Faced with gabnūnnîm in Psalm 68, the LXX chose the tasty fermented dairy food:

ὄρος τοῦ θεοῦ, ὄρος πῖον,

ὄρος τετυρωμένον, ὄρος πῖον.

ὄρη τετυρωμένα,

τὸ ὄρος, ὃ εὐδόκησεν ὁ θεὸς κατοικεῖν ἐν αὐτῷ;

God’s mountain, a fertile mountain,

a curdled mountain, a fertile mountain

curdled mountains,

the mountain on which God has chosen to dwell

This is what we see in the Old Latin quoted by Augustine:

montem dei, montem uberem,

mons incaseatum, mons pinguem (Augustine’s text)

mountain of God, mountain of abundance,

mountain where there is cheese, mountain of fat

For comparison, here’s the Old Latin edition of Sabatier:

montem dei, montem uberum.

montem caseatum, montem uberem (Sabatier edition)

mountain of God, mountain of abundance,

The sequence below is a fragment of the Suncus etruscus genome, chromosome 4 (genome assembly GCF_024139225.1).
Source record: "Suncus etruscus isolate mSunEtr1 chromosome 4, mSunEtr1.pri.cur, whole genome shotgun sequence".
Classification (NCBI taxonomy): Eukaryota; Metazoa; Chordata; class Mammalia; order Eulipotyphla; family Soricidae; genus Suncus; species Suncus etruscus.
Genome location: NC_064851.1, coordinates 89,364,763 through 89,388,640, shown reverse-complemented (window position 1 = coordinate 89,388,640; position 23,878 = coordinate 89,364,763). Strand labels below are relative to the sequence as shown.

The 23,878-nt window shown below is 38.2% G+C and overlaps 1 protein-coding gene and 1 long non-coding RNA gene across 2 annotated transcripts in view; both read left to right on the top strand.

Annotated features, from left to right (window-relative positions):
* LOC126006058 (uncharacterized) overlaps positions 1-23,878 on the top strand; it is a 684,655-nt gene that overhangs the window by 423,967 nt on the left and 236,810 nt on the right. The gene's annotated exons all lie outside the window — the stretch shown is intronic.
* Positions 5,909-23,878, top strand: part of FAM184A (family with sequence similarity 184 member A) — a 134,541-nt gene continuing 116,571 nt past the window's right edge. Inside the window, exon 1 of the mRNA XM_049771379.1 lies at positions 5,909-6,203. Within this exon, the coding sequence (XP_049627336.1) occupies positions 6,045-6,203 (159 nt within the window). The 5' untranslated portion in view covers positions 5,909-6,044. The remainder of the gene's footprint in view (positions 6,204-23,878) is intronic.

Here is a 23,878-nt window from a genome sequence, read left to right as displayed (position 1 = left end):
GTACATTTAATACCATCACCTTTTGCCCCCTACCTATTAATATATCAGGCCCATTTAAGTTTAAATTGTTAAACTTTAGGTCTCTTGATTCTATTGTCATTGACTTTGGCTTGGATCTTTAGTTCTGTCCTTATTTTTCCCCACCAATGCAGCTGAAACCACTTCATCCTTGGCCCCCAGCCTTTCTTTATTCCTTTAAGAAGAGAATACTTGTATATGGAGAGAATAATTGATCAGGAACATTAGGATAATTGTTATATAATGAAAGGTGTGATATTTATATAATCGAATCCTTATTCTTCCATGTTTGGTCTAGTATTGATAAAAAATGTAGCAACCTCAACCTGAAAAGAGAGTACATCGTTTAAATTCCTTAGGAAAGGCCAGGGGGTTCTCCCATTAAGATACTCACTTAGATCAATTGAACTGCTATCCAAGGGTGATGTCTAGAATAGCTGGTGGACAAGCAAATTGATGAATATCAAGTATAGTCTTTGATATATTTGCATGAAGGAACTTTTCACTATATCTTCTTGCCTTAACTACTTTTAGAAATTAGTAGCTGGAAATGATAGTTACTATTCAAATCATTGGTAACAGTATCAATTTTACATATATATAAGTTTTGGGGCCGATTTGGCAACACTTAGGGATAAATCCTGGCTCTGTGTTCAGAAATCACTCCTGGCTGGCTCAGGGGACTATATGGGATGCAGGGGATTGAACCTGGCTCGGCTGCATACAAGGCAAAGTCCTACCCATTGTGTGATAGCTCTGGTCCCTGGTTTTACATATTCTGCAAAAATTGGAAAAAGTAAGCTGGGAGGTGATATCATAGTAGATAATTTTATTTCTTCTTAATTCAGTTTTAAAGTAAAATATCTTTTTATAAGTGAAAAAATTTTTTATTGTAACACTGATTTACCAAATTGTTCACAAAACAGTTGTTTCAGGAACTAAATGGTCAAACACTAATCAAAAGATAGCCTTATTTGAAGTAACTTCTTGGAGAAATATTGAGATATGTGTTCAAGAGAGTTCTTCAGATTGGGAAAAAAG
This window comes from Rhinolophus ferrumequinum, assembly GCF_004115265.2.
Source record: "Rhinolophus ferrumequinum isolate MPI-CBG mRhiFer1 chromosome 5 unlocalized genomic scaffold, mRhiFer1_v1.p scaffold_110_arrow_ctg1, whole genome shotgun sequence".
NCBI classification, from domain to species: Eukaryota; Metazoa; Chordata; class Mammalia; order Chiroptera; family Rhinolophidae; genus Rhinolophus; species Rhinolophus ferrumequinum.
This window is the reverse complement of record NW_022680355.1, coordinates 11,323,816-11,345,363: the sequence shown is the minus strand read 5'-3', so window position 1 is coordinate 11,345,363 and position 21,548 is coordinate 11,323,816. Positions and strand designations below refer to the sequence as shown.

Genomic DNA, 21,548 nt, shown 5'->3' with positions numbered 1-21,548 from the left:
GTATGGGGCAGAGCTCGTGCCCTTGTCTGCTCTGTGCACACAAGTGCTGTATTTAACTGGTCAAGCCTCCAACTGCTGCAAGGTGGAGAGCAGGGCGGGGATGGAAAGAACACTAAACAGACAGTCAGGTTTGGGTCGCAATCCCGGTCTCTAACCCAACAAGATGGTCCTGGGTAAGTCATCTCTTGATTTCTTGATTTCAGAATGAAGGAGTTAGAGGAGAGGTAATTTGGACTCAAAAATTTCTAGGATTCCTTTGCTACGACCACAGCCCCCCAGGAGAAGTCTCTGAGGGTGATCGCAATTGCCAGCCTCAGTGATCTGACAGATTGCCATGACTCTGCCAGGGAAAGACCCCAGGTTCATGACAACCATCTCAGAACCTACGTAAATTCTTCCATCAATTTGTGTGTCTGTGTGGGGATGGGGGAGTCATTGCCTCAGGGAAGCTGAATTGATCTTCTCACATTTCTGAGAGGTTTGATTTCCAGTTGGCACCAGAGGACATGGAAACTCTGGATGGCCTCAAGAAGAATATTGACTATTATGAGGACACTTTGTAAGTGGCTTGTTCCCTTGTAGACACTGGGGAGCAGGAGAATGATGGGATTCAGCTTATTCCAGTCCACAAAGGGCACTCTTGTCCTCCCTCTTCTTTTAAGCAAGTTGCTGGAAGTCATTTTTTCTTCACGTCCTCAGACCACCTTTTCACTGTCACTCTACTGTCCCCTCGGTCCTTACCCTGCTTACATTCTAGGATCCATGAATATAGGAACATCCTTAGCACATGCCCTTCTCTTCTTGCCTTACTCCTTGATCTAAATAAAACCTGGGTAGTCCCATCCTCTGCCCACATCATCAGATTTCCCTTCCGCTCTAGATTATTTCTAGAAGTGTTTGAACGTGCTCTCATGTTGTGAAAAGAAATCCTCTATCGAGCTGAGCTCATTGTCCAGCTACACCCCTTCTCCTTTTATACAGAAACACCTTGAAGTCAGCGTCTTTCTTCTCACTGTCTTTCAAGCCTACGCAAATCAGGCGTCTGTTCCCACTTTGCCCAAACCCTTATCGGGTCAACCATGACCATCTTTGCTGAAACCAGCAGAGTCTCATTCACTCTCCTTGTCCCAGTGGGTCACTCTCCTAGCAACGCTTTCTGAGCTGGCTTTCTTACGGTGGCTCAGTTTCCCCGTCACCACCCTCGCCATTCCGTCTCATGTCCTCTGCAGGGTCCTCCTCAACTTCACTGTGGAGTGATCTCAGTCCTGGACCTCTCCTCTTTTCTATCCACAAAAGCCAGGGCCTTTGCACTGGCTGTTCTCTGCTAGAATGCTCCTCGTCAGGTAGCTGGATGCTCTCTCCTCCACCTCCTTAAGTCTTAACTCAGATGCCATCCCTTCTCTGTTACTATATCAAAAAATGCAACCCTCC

cheesy (or curdled) mountain, mountain of abundance

Ever the party-pooper, Jerome leaves no traces of cheese on the mountain in the Vulgate:

mons Dei mons pinguis

mons excelsus mons pinguis

mountain of God, mountain of fat,

high mountain, mountain of fat.


The imagery of uninhabited land full of processed or manufactured food can be found in several places in the Hebrew Bible, most notably the repeated reference to Canaan as “the land flowing with milk and honey,” but also visions of the hills flowing with sweet wine (Amos 9:13) and mountains flowing with milk (Joel 3:18). The utopian vision of a mountain with food ready to hand has a long life. Harry McClintock’s famous 1928 recording of the “The Big Rock Candy Mountain” describes hens who lay soft-boiled eggs, revels in the “the little streams of alcohol” that “come a-trickling down the rocks” and “a lake of stew, and of whiskey too” where “you can paddle all around ‘em in a big canoe.”